No. of Recommendations: 8
I happen to own Verizon, or I did unless I've sold it. In my reviews of my stocks in the last month (a haphazard event that occurs sometimes monthly, sometimes yearly, and sometimes less frequently than that), I noticed an interesting trend.

Here are the RMS calculations (from www.bmwmethod.com; thanks Denny!) for VZ this week:

VZ 25 years 0.21
VZ 20 years 0.48
VZ 16 years 1.76

When I looked at them last week, the 16 year chart was actually above +2 RMS.

When I started looking, I realized that many of the other stocks I watch have a similar pattern. Over the long term, they are at the average, or so, of their performance. But in the shorter term shown on a 16 year chart, they're at the top of their ranges. So what is this odd pattern? It becomes instantly apparent if you actually look at the chart, at least it does to me.

Here's the VZ 25 year chart:

http://invest.kleinnet.com/bmw1/stats25/VZ.html (thanks Mike!)

What's interesting here, and what's affecting all the charts with a similar pattern, is the 2000 dot.com bubble. The whole bubble, from the 1997 start of the run-up, is still included in those charts, making the starting prices suddenly out of whack.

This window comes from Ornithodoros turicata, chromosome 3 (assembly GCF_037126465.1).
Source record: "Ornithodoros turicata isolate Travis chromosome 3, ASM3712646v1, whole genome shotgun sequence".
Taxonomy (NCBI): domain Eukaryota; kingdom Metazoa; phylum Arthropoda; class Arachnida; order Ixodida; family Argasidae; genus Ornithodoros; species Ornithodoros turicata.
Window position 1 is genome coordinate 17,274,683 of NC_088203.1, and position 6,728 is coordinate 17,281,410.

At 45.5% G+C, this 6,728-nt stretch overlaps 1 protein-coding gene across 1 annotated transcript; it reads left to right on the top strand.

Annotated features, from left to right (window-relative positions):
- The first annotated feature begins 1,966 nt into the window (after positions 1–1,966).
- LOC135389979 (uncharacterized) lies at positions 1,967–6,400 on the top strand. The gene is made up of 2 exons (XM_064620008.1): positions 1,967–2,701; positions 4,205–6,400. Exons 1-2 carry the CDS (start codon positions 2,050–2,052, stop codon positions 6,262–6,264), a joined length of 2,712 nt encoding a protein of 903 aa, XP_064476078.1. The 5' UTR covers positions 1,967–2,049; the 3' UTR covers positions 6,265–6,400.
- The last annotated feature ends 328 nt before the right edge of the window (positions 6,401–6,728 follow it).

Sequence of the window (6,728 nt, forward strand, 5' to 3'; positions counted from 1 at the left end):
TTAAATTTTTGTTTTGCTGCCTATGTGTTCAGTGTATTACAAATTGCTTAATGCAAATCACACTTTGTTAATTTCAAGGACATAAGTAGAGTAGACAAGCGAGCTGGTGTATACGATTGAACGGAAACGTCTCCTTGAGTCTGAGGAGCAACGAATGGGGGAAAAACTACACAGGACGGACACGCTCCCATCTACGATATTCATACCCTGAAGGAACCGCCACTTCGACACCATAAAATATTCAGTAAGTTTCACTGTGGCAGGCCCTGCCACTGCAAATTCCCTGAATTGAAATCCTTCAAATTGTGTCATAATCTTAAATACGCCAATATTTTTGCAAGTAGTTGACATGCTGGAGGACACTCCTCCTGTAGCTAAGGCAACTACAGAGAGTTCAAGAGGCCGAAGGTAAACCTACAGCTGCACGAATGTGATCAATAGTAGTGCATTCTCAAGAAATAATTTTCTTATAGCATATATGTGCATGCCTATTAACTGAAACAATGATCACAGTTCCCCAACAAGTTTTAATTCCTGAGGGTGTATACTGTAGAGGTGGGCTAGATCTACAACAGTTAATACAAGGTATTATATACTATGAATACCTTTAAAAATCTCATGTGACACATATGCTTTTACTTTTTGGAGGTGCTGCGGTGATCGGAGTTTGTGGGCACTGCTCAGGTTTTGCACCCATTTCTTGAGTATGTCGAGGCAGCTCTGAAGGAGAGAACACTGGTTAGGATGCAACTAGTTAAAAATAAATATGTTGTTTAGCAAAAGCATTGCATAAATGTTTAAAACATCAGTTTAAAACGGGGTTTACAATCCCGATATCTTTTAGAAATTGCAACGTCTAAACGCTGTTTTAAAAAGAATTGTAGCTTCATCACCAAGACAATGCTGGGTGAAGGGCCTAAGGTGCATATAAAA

I think that, at least for the next few years as the 16 year charts continue to begin in the midst of the bubble, you'll see patterns that aren't so useful.

On the other hand, the longer charts (25 years and up) will be less affected by the dot.com bubble and 2008 crash simply because they contain more data.

AT&T (T) is another good example of a chart significantly affected by bubble appearance and then burst. Their price ran up in the 2000 stuff and also prior to 2008. Manitowoc (MTW), on the other hand, didn't budge in 2000. They're a heavy machinery company with no technology exposure. The 2008 crash, however, is clearly evident in their chart.

My point, such as it is, is that using charts to determine reversion to mean right now is a bit dicey. Volatility and external influences are common in the recent past and seem likely to continue in the future.

My approach will continue to be to look for good value in companies whose businesses I understand. GE is an interesting one to look at these days. It's actually below its 30 year -2 RMS. If you look at the last few years, you'll see that their business model changes led to a whole lot of unsustainable craziness. I wonder if they'll try it again, or go back to a steadier growth pattern.

ThyPeace, heading back on-topic just for fun.
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